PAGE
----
Unfortunately the ABS does not publish data on the number of loans to investors so we can’t see a true picture of loans written rather just the value lent. Keep I mind that investors that already own homes generally have the ability to borrow more than first home buyers and in-turn may typically take out larger loans than first home buyers.

Based on the data is seems that the way to get more first home buyers entering into the market is to do it at the expense of investors. If you can increase purchasing by first home buyers there will be, at least initially, less demand for rental accommodation. Longer-term though, the population grows and people age so deterring investment may have greater repercussions for the housing market. Keep in mind though that heightened housing market activity from first home buyers that don’t own housing assets and have no housing equity may actually create more instability in the housing market.

There is no easy fix to encourage higher levels of housing market participation from first home buyers but the data indicates a heightened level of activity from this market segment is most likely to occur via a reduction in demand from the investor segment. While people that don’t already own homes may see this as a great solution we should be cautious as it may have larger long-term effects on housing supply and housing market stability. I don’t believe that the balance between first home buyers and investors is currently right and we should look at ways to cool some of the market’s current investment exuberance but we should also be cautious about encouraging excess demand from first home buyers who may find it more difficult to repay mortgages once interest rates start to increase.

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Vacancy rates for new Inner Brisbane apartments remained tight at 2.3 per cent over the December quarter 2016, according to new research released by Urbis.

The Urbis Inner Brisbane Apartment Rental Review found that new developments are out-performing older, established projects with lower levels of amenity.

The Real Estate Institute of Queensland (REIQ) reported a higher vacancy rate of 3.6 per cent for the total Inner Brisbane rental market over the same period.

Urbis Associate Director of Property Economics and Research Paul Riga said that the indicative vacancy rate of 2.3 per cent for new apartments is a slight increase on the September quarter 2016, which recorded 2.2 per cent.

“Given that 2016 has seen the highest number of new apartments to ever settle within Inner Brisbane, this is a positive result,” Mr Riga said.

The report, which surveyed 23 projects containing over 4,000 apartments, found that close to 50 per cent of renters in the new projects had moved from Middle and Outer precincts of Brisbane, and increased choice, competitive rents and desirable locations were driving renters’ movements.

The Middle Ring (5-20km) and Brisbane Local Government Authority recorded vacancy rates of 3.3 per cent and 3.4 per cent respectively (REIQ).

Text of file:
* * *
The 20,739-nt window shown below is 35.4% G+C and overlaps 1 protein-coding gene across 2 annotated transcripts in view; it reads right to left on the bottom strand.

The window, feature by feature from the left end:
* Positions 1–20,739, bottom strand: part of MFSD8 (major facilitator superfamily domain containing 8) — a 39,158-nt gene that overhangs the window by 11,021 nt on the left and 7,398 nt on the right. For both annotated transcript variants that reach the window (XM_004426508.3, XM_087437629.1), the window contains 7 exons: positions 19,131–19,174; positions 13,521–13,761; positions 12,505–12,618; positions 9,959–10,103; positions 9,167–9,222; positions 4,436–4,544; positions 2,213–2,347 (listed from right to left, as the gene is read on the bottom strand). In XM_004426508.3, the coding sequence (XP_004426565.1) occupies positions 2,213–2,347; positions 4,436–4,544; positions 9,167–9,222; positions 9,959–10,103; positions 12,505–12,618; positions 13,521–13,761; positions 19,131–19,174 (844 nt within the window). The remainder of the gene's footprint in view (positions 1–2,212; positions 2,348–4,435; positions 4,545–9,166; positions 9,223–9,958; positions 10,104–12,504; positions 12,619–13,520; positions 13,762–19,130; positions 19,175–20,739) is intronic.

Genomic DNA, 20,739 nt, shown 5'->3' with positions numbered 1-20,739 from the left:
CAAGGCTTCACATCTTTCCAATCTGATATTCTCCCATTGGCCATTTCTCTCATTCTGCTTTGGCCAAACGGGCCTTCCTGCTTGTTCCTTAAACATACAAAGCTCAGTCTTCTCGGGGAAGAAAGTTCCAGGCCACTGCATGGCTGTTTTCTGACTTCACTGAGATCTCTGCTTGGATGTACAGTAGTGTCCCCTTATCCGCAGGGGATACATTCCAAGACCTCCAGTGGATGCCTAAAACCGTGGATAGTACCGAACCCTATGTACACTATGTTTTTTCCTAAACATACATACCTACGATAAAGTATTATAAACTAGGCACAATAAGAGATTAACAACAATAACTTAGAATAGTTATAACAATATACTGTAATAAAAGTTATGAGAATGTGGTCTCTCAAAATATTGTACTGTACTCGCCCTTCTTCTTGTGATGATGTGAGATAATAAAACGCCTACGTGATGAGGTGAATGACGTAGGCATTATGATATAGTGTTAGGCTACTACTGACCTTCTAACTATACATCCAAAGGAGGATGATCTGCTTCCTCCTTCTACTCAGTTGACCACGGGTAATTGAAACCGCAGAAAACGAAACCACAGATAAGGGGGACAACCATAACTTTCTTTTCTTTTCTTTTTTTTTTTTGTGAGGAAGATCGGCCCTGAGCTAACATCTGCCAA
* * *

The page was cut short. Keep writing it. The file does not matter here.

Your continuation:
“These vacancy rates are expected to rise as the trend for new apartments attracting residents from the outer areas into Inner Brisbane continues,” Mr Riga said.

While vacancy remained tight, the competitive nature of the Inner Brisbane apartment market drove softening rents over the December quarter, resulting in a decrease in average rental yields.

Building managers also reported that new buildings were taking longer to reach full occupancy.  

However, well-located, high-quality buildings with strong amenity are largely unaffected, recording little rental price decreases and have seen minimal ‘renter churn’ – with renters happy to stay on despite new projects available around them.

According to the report, there were indications the inner Brisbane apartment rental market had begun to self-regulate.

Positive absorption of new apartment rentals was already evident through the 24 per cent increase in bond lodgements for the December quarter, compared to the same period 12 months prior, based on Residential Tenancies Authority (RTA) data.

The growth in bond lodgement is expected to continue over the next 12 months, boding well with a declining level of new apartment supply coming to the market. Additional research from Urbis indicated that new projects launching were significantly down on this time last year.

“The continued decrease in future apartment supply will give the rental market time to absorb new apartments,” Mr Riga said.

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The QBCC, the body responsible for issuing pool safety certificates, has issued an urgent statement (5pm 17/3/17) affecting all sales agents who are seeking pool safety certificates:

The QBCC, the body responsible for issuing pool safety certificates, has issued an urgent statement (5pm 17/3/17) affecting all sales agents who are seeking pool safety certificates:

The Pool Safety Register is offline

  • Queensland’s Pool Safety Register, administered by the Queensland Building and Construction Commission (QBCC), is currently off-line and will be all this weekend.
  • This affects the issuing of pool safety certificates, which are needed for property settlements.
  • Unfortunately these sites must remain offline this weekend, as IT teams continue to work to rectify the issues affecting these systems.
  • The QBCC apologises for the unavailability of the system and the impact this is causing.